Sam Kitching, a soft-spoken, round old man dressed in civilian clothes who works for the Sheriff’s department at the Baker County Jail put his hand on my shoulder and, addressing me as “young man,” said, “It’s very important that you be careful in there. They might have AIDS and might try to grab your hand and push something into it.”
“AIDS?” I ask.
“They could,” he said. “These men can be dangerous.”
A younger man dressed in a tight, dark green Sheriff’s uniform unlatched the door into one of the pods that holds several dozen federal immigration detainees.
Mostly Latino and black and all dressed in orange jump suits, unzipped with the arms tied around waists, the men stood or sat at metal tables in groups of four or five in the three-sided concrete room.
“Zip up,” the guard yelled as the door opened.
The detainees pulled the jumpers up over their shoulders and I followed the guard, Kitching and a young Legal Aid attorney named Karen Winston into the pod. A man stood on a grated walkway in front of one of the two-bed jail cells where the detainees eat, sleep, bathe and go to the bathroom. The rest of the men were below in the concrete room where they pass all their time—there’s only one hour of recreation time in an enclosed gravel yard.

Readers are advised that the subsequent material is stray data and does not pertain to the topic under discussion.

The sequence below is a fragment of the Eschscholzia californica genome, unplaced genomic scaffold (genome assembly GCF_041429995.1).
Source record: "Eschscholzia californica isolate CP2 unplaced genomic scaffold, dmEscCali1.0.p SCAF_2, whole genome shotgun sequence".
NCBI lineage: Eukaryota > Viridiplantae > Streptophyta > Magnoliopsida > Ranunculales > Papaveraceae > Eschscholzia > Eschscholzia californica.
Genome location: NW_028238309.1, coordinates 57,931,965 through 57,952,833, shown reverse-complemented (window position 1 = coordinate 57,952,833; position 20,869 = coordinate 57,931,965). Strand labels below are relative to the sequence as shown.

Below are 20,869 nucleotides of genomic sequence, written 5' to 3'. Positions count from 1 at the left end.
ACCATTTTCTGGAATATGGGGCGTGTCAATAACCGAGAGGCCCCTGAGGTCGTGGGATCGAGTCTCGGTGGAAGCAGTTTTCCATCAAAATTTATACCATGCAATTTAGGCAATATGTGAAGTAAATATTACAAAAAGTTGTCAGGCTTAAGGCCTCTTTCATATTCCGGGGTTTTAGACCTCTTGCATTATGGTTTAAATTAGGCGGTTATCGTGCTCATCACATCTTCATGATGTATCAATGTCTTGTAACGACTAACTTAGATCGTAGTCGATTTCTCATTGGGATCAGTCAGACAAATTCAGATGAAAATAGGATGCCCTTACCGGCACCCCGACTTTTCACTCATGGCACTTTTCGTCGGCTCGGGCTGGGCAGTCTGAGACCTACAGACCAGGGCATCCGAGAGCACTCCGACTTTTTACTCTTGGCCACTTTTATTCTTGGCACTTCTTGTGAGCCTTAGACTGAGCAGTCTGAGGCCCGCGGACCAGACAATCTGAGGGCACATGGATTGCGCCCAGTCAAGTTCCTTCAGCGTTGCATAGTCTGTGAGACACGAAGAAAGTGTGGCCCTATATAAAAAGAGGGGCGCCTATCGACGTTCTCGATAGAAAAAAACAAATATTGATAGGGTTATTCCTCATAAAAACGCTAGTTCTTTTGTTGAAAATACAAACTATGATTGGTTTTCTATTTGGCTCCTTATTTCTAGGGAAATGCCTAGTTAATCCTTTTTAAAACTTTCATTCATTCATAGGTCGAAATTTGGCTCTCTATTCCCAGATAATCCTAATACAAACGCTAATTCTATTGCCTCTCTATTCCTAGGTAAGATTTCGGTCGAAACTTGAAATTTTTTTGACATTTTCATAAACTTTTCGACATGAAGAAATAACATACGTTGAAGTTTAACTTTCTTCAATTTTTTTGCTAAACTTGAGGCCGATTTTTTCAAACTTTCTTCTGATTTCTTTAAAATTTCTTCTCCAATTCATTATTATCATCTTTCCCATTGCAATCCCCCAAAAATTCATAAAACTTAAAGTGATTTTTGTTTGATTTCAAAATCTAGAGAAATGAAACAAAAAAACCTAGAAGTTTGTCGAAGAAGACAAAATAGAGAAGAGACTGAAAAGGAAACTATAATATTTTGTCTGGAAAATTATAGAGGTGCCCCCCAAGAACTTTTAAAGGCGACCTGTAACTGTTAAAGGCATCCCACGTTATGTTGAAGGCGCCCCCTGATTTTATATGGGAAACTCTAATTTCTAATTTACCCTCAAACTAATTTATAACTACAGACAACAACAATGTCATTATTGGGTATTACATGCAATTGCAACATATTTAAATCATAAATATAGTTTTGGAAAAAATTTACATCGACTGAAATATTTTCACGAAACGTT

“Hey, Honduras, get down here,” Kitching yelled to the man on the platform, who walked down the grated metal stairs and joined three other Latino men talking in a corner.
“That’s what I do sometimes,” Kitching explained to me. “I call them by their country. For some reason if they’ve been here a while, I can remember their country.”
Winston, a recent law school graduate, works long days in the south Florida jail defending some of the close to 250 immigration detainees held there. On this Friday morning, she’d driven from Jacksonville, the closest city, to conduct a “know your rights” training for as many of the detainees as possible. She noted the training name is misleading, since detainees don’t have many rights to know of.
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